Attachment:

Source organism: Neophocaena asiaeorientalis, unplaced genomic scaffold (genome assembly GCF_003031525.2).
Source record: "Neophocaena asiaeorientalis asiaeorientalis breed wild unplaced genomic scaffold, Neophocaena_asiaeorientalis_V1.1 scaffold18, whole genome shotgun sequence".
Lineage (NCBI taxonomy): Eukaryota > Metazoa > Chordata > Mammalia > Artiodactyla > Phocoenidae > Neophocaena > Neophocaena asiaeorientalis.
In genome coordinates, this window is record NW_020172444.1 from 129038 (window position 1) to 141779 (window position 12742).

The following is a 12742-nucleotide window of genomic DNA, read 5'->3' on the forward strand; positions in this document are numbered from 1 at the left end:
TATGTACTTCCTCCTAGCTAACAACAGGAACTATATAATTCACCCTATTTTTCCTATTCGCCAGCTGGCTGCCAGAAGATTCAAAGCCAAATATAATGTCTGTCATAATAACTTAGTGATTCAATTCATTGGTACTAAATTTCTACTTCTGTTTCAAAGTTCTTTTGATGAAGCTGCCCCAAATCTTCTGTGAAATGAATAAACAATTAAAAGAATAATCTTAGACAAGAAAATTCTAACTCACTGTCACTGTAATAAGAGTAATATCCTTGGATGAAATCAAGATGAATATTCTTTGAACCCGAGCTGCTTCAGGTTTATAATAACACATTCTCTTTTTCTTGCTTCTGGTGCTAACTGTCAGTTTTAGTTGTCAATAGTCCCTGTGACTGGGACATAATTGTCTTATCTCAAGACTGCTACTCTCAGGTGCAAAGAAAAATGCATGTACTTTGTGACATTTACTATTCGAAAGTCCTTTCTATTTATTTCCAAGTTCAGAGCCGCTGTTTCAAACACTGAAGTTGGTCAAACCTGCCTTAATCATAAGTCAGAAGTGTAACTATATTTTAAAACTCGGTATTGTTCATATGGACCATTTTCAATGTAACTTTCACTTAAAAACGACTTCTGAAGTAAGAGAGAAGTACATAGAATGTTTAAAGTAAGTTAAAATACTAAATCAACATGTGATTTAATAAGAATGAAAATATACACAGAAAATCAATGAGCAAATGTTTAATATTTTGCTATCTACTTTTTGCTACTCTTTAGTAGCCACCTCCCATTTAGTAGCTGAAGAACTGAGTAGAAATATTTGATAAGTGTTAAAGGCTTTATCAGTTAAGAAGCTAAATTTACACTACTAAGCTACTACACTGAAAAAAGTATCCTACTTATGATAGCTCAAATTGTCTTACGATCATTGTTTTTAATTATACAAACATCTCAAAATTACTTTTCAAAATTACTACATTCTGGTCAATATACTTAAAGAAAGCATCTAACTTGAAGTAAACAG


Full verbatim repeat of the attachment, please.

Source organism: Neophocaena asiaeorientalis, unplaced genomic scaffold (genome assembly GCF_003031525.2).
Source record: "Neophocaena asiaeorientalis asiaeorientalis breed wild unplaced genomic scaffold, Neophocaena_asiaeorientalis_V1.1 scaffold18, whole genome shotgun sequence".
Lineage (NCBI taxonomy): Eukaryota > Metazoa > Chordata > Mammalia > Artiodactyla > Phocoenidae > Neophocaena > Neophocaena asiaeorientalis.
In genome coordinates, this window is record NW_020172444.1 from 129038 (window position 1) to 141779 (window position 12742).

The following is a 12742-nucleotide window of genomic DNA, read 5'->3' on the forward strand; positions in this document are numbered from 1 at the left end:
TATGTACTTCCTCCTAGCTAACAACAGGAACTATATAATTCACCCTATTTTTCCTATTCGCCAGCTGGCTGCCAGAAGATTCAAAGCCAAATATAATGTCTGTCATAATAACTTAGTGATTCAATTCATTGGTACTAAATTTCTACTTCTGTTTCAAAGTTCTTTTGATGAAGCTGCCCCAAATCTTCTGTGAAATGAATAAACAATTAAAAGAATAATCTTAGACAAGAAAATTCTAACTCACTGTCACTGTAATAAGAGTAATATCCTTGGATGAAATCAAGATGAATATTCTTTGAACCCGAGCTGCTTCAGGTTTATAATAACACATTCTCTTTTTCTTGCTTCTGGTGCTAACTGTCAGTTTTAGTTGTCAATAGTCCCTGTGACTGGGACATAATTGTCTTATCTCAAGACTGCTACTCTCAGGTGCAAAGAAAAATGCATGTACTTTGTGACATTTACTATTCGAAAGTCCTTTCTATTTATTTCCAAGTTCAGAGCCGCTGTTTCAAACACTGAAGTTGGTCAAACCTGCCTTAATCATAAGTCAGAAGTGTAACTATATTTTAAAACTCGGTATTGTTCATATGGACCATTTTCAATGTAACTTTCACTTAAAAACGACTTCTGAAGTAAGAGAGAAGTACATAGAATGTTTAAAGTAAGTTAAAATACTAAATCAACATGTGATTTAATAAGAATGAAAATATACACAGAAAATCAATGAGCAAATGTTTAATATTTTGCTATCTACTTTTTGCTACTCTTTAGTAGCCACCTCCCATTTAGTAGCTGAAGAACTGAGTAGAAATATTTGATAAGTGTTAAAGGCTTTATCAGTTAAGAAGCTAAATTTACACTACTAAGCTACTACACTGAAAAAAGTATCCTACTTATGATAGCTCAAATTGTCTTACGATCATTGTTTTTAATTATACAAACATCTCAAAATTACTTTTCAAAATTACTACATTCTGGTCAATATACTTAAAGAAAGCATCTAACTTGAAGTAAACAG